The first paragraph foreshadows a dark time to come in the story because most of the imagery and adjectives employed are dark and foreboding. Belle is described as physically dark and strong. We are told how she feels when a "black thought" came to her mind. Her desire to be a man when angry is contrasted with her position in life as a hat trimmer in a woman's store. The implication is that she is trapped in this job. She lives in a "gloomy old house" far from town, surrounded by trees with "no grass beneath." The absence of the grass is a metaphor for the absence of the pastoral and of the fertile. The ground is dry and shaded. It is devoid of life. Lastly, "a rusty tin eaves-trough had slipped from its fasteningsmaking a dismal drumming noise that sometimes persisted all through the night." Thus Belle lived in a world ironically far from her name, which in French means beautiful. It was dark and dismal, devoid of life.
The next paragraph describes her bully father. She overcomes him however and after getting revenge on him, feels "relieved and happy". The word choice here symbolizes a small awakening for Belle. We read next about her pursuing a lover. Her relationship with Ed Handby is unsure so she uses George to relieve her sexual repression. Ed is a classic example of the grotesque unable to express himself. George again serves as a medium for Ed because he gives Ed an obstacle to focus on. Ed believes that Belle, for some reason or another, is the right girl for him. When he speaks to Belle, his words often get stuck inside, characteristic of a grotesque. He can then rally his thoughts around George. Belle also uses George to make Ed jealous. Thus although George's awakening comes to no good end for him, he is a medium for expression which allows Belle and Ed to come together by the end.
George's awakening is not as subtle as the awakening alluded to for Belle and Ed. After leaving the boys behind at the pool hall, George begins to play with imaginary figures in his mind, much as Enoch Robinson had done. Yet he does not allow this figures to take over and instead uses them to apply to his real life. His realization that the world is based on order and that he too must become aligned with the world is pivotal for him and leads him to another mock rite of passage, as he experienced in "Nobody Knows". George states, "I must get myself in touch with something orderly and big that swings through the night like a star. In my little way I must begin to learn something, to give and swing and work with life, with the law." By comparing himself to the orderliness of a star and the swing of the law, George's is making a claim to the universal. He realizes he is a creature of the world and must work among its rules. This mental rite of passage, when an adolescent acknowledges his greater place in the universe and his need to grow along with it, is a universal theme of maturation. Anderson himself often spoke of the order of the universe and was dismayed that the ordered nature of things was disconnected and disunited by the modern mechanization of society.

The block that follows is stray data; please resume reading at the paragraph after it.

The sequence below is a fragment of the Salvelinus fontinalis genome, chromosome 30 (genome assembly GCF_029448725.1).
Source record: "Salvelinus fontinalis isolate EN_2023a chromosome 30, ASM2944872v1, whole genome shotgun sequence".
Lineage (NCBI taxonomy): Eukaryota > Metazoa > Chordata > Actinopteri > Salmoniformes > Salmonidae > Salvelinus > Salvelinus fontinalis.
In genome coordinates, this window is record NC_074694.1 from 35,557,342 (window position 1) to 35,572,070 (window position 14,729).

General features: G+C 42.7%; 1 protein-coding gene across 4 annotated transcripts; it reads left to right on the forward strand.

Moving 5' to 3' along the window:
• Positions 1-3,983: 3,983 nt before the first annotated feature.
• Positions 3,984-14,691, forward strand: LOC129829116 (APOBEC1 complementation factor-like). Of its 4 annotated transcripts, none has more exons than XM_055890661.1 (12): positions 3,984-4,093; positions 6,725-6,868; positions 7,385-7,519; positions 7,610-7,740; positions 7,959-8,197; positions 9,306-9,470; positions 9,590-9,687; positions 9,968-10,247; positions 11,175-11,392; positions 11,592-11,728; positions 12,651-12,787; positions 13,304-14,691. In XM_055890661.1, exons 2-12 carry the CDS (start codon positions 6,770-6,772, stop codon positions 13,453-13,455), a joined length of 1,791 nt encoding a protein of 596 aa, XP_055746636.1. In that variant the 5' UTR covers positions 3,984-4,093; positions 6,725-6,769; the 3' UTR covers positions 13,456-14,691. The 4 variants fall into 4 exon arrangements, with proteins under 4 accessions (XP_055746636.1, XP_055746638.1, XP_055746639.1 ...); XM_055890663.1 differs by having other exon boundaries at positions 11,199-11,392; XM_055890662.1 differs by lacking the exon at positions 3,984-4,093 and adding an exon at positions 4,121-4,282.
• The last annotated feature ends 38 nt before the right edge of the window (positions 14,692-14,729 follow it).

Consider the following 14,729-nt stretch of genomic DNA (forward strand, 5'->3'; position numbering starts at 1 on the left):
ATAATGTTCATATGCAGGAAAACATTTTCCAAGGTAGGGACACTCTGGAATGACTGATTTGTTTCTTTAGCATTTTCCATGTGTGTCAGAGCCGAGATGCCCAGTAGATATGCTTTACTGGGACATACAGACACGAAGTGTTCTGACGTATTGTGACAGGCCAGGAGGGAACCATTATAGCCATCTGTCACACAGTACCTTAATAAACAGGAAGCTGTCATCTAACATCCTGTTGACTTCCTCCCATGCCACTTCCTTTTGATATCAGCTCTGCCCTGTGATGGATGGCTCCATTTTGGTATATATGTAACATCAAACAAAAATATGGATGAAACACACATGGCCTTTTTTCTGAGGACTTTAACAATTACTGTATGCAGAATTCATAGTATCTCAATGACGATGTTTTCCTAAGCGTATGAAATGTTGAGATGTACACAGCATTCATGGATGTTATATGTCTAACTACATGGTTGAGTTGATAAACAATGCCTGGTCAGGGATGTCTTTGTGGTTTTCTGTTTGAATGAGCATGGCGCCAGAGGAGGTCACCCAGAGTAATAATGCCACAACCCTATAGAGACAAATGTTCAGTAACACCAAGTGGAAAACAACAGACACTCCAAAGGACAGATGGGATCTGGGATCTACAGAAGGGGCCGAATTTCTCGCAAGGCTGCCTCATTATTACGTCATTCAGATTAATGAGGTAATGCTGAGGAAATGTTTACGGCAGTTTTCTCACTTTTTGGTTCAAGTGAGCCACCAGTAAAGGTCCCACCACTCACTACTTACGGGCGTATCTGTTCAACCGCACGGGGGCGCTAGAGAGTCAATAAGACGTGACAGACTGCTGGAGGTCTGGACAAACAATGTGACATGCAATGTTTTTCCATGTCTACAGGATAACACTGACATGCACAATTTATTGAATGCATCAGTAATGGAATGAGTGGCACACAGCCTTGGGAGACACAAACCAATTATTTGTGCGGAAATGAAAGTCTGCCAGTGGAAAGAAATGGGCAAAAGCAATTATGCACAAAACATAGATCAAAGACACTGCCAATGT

The reason it is a mock rite is the tone in which Anderson describes the experience. George trembles after his realization and needs to say big, meaningful words in order to express himself. These symbolize the archetypal patterns of existence, such as rebirth and initiation. Their lack of meaning when stated hollowly is symbolized by the narrator's intentional contradiction. He reports, "The desire to say words overcame him and he said words without meaning, rolling them over on his tongue and saying them because they were brave words, full of meaning." This satirical tone arises again at the climactic moment when the narrator mentions that George was awoke. He describes, "The very rankness of the smell of manure in the clear sweet air awoke something heady in [George's] brain." The smell of manure causes the awakening because George's attempt to grasp the truths of the universe is not realized. As he and Belle walk, the narrator illustrates, "Up and down the quiet streets under the new moon went the woman and the boy." Even though the moon is fresh and Belle the woman walks beneath it, the air is rank and George remains a boy. Nothing has really changed.